'There seems to be a breakdown in Edmonds right now'

Edmonds Parks Director Carrie Hite resigns
By Brian Soergel | Jun 27, 2019
Photo by: Brian Soergel In this photo from January 2017, Mayor Dave Earling and Parks and Recreation Director Carrie Hite cast the first ceremonial fishing line into Puget Sound at the official dedication of the renovated Edmonds Fishing Pier.

Editor's note: This story has been updated from an earlier version.

Carrie Hite grew up in Edmonds, graduating from Woodway High School in 1981. Her mother still lives here.

When she accepted a job as the City’s Parks, Recreation and Cultural Services director eight-and-a-half years ago, it was a chance to do some real, long-lasting work for her hometown.

She did.

But on June 17, Hite submitted her resignation to Mayor Dave Earling. She has accepted a job with the City of Redmond, where she will serve as its director of Parks, Recreation and Cultural Services. Her last day in Edmonds is July 19.

Earling’s announcement of Hite’s resignation came June 21, the day after Human Resources Director Mary Ann Hardie’s last day. Both Hite and Hardie have expressed frustration in working with members of the City Council.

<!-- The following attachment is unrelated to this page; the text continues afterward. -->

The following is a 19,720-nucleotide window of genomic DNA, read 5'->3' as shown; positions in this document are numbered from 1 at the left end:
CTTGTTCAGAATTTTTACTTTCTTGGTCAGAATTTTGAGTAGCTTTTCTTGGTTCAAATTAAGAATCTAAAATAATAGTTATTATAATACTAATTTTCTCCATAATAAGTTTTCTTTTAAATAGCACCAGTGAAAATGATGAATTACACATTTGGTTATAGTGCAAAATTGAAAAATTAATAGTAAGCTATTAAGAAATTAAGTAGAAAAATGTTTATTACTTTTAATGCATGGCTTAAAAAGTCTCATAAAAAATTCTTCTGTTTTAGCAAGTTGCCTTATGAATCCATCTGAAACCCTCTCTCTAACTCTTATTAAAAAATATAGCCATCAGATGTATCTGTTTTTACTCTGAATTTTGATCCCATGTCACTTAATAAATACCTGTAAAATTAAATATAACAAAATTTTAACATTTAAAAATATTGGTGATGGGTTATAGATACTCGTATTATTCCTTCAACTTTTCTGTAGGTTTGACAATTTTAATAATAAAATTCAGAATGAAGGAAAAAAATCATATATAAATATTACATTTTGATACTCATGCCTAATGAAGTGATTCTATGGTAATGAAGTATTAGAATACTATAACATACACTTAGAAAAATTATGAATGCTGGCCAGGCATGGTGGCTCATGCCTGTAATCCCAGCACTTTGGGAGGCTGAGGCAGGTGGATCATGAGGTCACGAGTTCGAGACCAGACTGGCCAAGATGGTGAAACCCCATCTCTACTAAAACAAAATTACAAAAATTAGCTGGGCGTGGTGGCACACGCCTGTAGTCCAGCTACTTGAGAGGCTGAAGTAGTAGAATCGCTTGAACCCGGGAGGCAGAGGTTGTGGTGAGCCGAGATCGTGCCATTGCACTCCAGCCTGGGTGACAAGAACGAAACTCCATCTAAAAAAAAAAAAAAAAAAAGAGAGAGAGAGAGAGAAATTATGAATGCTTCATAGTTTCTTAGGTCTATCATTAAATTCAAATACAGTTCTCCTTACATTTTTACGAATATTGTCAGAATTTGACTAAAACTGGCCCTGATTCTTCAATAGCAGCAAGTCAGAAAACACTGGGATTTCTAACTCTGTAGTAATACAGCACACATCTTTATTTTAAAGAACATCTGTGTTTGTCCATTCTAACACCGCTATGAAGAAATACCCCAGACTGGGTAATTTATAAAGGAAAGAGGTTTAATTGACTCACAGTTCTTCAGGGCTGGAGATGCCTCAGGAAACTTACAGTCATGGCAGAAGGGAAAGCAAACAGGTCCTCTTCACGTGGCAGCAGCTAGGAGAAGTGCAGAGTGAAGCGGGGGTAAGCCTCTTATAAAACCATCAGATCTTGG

“After eight years of an administration, change is inevitable,” City Councilmember Mike Nelson said. Nelson is a mayoral candidate. “I really enjoyed working with Carrie on making Seaview Park the city's first inclusive playground for children of all abilities. I will miss her enthusiasm and her collaboration, and wish her the very best.”

“There seems to be a lot of uncertainty and instability in Edmonds,” Hite said in her resignation letter. “I know this often happens with the ebb and flow of politics, and I certainly understand and am prepared for that in my role as a municipal leader.

“This particular time in the political environment in Edmonds seems different to me. The relationship the council has with the administration has been impactful to staff, City processes and policies. It is difficult to navigate this and feel a sense of teamwork and security.

“A city (both mayor and council) is efficient, functional and stable when it has good, robust conversations with each other and with the community, and adopts solid policies and plans that are vetted and are used to guide work.

“Then, together as a team, we all follow these plans and
 policies. There seems to be a breakdown in Edmonds right now. It is possible that this will improve after the coming election, but there are a lot of unknowns.”

In a separate conversation with the Beacon, Hite stressed that she didn’t want to get into “the blame game.”

“I want people to know that I'm really going to miss Edmonds since it's been a great community. For me to make this decision was really difficult.”

Hite, 56 and now living in Fremont, said the City of Redmond recruited her for the position.